A tight focus on doctors as clients keeps Ara Oghoorian, founder and president of ACap Asset Management, Inc., on top of the specialized needs of his clientele. ACap is a financial advisory firm located in Beverly Hills, Calif.
“I primarily focus on physicians,” Oghoorian said, noting that about 98 percent of his clients fall into that category. Because of his close attention on this very specialized group, “I’m able to provide a much better level of high service for my clients,” he said, because “I have a better understanding of what their needs are.”
Doctors in particular, he said, understand the concept of specialization, since so many of them are specialists themselves.
Oghoorian said doctors tend to be busy people who want the “broad stroke” when it comes to discussing their investments and finances. “They just want to know the bottom line,” he said.
A few of his non-doctor clients are engineers, he said, who take a very different approach to investments and finance. “Engineer clients really want to know the nitty gritty details,” he said.
Depending on a client’s needs, Oghoorian said, he will present information in a different format that best suits their requirements.
The minimum amount of investable assets required by ACap is $100,000, Oghoorian said. This number is relatively low, compared to some other financial advisory firms, because “typically my clients are under the age of 45,” he said and may not yet have amassed large amounts of investable assets.
Oghoorian serves specialists such as neurologists and pediatricians, as well as general practitioners. These doctor clients usually have one to three offices, and are either independent contractors, work for a medical group, or teach in a medical school. Doctors that are also professors have a steady income from the university work and also often can have a good pension, he noted, which makes having both a private practice and teaching very attractive to them. Being in academia can also help a doctor keep up with the latest technology and techniques in his or her field of medicine.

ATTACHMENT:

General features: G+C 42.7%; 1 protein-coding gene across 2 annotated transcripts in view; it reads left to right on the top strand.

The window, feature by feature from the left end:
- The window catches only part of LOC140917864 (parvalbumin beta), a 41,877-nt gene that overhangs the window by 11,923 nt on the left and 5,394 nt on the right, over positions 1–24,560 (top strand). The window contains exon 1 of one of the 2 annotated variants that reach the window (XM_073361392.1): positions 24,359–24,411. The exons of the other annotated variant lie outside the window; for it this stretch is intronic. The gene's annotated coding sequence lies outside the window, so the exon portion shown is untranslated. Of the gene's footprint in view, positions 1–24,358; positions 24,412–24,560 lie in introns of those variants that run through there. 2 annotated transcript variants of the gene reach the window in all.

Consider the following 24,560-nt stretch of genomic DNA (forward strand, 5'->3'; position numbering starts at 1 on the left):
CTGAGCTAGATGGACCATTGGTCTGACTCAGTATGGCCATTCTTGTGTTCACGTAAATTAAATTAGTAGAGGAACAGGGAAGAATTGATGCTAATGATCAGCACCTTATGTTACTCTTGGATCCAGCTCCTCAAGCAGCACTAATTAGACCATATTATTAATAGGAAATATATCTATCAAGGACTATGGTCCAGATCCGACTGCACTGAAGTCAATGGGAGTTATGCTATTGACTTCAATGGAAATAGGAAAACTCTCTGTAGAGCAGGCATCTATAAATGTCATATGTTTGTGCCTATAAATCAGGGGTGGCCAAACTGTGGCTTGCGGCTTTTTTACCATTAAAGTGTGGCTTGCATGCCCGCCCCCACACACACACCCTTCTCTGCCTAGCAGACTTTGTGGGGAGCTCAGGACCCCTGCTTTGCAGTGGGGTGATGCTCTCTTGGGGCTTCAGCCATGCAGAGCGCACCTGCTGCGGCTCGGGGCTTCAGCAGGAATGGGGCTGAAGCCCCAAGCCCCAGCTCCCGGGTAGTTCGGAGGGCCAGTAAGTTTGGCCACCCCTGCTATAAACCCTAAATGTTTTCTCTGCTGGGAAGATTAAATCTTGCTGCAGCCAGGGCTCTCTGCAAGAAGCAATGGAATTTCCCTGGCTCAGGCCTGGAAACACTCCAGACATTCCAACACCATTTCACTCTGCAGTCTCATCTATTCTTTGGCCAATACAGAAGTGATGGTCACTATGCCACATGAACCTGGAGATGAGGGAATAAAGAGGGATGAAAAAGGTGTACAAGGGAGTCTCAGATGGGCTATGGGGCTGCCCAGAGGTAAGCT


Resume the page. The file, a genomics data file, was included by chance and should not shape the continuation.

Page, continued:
Oghoorian said he did not set out to develop a primarily medical client base, but began to attract a lot of these clients early on because he counts several doctors among his friends and family members, including his own brother. Now, he said, most of his clients come from referrals from existing doctor clients.
However, he noted, more recently he has started to see a few clients contact him because they found him on the Internet while searching for financial planners that serve doctors. In fact, his past four or five clients have come through the Internet, he said, which he has found somewhat surprising.
Working with so many doctors as clients means that Oghoorian needs to keep up on medical developments, by reading medical trade journals and also, sometimes, writing for them. He said writing these articles not only enhances his credibility with medical professionals, it also helps him gain a better grasp of subject matter that is important to his clients.
ACap is currently made up of Oghoorian, plus a director of operations and marketing. He also hires interns occasionally to do research.
However, Oghoorian said he is currently looking to grow his firm by hiring an additional advisor, specifically someone with a strong financial background and existing contacts in the medical field. “I want my firm to be a professional firm where my clients understand who they are dealing with,” he said.